Smith chooses not to show us this mass slaughter. Instead, he focuses on Loki's grinning face as he fires. It's just one of an endless series of subtly canny directorial decisions. Smith distinguishes between violence we need to see in order to know what the hell's going on—angels getting their wings ripped apart, for example—and merely gratuitous bloodshed (people getting shot, which we've seen a million times). And so the movie never teeters into gore-for-gore's sake territory, and never loses our fundamental sympathy.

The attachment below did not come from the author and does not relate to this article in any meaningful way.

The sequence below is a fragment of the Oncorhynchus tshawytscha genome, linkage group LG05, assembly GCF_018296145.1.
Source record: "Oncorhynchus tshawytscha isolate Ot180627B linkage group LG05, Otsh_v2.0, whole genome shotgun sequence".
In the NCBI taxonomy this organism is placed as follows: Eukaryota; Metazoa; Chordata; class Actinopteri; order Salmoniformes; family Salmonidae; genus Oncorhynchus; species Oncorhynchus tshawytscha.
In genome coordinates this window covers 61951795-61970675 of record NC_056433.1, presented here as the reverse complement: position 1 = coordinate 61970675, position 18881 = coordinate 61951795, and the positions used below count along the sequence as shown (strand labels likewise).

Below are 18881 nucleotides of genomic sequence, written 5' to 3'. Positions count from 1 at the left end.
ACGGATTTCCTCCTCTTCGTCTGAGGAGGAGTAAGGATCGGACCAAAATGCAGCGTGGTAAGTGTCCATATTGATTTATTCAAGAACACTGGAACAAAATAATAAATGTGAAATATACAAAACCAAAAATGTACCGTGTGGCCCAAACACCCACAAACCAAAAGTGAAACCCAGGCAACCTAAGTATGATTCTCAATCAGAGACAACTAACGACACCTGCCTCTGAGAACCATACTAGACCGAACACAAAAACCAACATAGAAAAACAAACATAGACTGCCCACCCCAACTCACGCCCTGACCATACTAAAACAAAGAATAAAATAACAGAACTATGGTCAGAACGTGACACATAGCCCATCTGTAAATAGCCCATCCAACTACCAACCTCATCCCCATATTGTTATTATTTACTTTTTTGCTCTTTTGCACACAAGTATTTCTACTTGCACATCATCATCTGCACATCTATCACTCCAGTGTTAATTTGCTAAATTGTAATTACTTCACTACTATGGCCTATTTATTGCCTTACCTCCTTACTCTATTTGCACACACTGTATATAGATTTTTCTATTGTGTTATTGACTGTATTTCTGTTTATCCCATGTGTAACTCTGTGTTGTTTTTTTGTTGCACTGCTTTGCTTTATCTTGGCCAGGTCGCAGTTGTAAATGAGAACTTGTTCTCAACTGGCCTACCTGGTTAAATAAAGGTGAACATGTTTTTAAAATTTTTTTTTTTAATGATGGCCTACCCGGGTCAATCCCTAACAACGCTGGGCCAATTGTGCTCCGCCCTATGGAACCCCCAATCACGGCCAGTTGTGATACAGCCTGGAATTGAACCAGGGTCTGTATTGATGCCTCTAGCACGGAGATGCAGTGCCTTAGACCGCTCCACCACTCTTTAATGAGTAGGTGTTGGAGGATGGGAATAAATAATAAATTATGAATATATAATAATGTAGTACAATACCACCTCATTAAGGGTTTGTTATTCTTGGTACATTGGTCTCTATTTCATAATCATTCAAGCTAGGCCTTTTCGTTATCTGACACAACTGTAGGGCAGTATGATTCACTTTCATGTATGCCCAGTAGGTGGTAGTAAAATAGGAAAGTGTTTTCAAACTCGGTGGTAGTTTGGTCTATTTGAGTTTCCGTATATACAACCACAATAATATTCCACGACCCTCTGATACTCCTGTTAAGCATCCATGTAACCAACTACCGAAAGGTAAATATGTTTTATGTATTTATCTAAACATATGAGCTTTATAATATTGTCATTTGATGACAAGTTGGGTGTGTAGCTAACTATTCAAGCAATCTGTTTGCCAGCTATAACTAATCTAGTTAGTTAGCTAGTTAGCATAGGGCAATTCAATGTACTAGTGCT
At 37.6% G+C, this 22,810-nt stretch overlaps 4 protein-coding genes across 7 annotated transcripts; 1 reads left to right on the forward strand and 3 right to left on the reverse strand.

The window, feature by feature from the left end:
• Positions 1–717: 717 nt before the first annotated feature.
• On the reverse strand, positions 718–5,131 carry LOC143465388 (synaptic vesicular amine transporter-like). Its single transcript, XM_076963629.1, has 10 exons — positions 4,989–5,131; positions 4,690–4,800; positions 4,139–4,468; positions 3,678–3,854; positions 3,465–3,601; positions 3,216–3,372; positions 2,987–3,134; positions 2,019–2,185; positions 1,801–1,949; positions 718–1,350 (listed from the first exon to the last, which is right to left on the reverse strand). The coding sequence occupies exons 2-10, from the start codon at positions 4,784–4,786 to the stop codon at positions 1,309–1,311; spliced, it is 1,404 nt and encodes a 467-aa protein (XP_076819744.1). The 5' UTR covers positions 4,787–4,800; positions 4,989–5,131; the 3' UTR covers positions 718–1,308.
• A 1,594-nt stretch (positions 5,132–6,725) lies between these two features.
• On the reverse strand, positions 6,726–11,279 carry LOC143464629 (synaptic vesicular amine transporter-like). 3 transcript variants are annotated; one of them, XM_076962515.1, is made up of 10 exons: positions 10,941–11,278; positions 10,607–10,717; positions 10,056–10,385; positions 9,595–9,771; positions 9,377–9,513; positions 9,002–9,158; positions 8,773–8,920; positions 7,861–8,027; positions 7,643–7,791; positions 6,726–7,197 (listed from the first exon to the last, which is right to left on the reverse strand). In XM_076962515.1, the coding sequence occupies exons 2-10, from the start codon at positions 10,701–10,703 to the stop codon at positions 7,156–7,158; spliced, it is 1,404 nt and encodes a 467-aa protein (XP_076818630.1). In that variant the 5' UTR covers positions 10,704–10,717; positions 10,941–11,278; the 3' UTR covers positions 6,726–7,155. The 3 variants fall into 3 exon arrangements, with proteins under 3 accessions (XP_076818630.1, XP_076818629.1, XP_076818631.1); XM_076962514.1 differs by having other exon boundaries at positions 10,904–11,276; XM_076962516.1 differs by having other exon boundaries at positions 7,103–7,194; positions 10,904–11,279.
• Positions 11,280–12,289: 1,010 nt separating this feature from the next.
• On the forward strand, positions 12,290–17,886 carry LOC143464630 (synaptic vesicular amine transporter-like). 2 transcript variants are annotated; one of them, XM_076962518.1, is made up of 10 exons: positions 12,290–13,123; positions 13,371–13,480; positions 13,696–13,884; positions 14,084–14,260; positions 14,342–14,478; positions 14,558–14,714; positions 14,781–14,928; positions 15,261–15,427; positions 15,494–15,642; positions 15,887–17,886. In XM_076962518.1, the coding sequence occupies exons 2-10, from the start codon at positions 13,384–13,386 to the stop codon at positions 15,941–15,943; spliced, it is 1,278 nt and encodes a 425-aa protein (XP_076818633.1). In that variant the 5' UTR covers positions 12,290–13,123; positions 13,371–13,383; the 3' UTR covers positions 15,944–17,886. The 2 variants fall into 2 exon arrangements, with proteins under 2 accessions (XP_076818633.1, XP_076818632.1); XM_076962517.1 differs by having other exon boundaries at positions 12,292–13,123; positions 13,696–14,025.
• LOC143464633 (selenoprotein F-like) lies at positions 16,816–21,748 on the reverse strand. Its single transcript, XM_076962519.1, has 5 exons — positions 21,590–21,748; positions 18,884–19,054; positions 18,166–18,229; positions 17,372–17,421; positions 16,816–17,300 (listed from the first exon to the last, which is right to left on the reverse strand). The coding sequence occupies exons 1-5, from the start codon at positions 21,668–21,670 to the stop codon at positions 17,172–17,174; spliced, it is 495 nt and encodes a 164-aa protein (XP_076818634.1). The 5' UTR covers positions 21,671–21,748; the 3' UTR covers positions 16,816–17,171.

Just as smart is the refreshing way Dogma runs counter to the predictable ways in which spirituality is presented in American movies. Filmmakers offer either glibly atheist dismissiveness or cough up a conglomeration of pastel New Age pleasantries, such as those trotted out by the likes of What Dreams May Come. Making cheap Jesus jokes or waxing nihilistic about the Meaninglessness of It All is no longer "edgy," shocking, or—more importantly—even funny. Smith, who lists multiple "spiritual advisers" in the film's credits, embraces the irony of a heartfelt presentation of personal spirituality as a last vestige of transgression, and milks it for all its worth. That he's managed to make a film this abrasive to traditional forms of belief while celebrating their essence, and in the process entertaining the hell out of us, is no small miracle.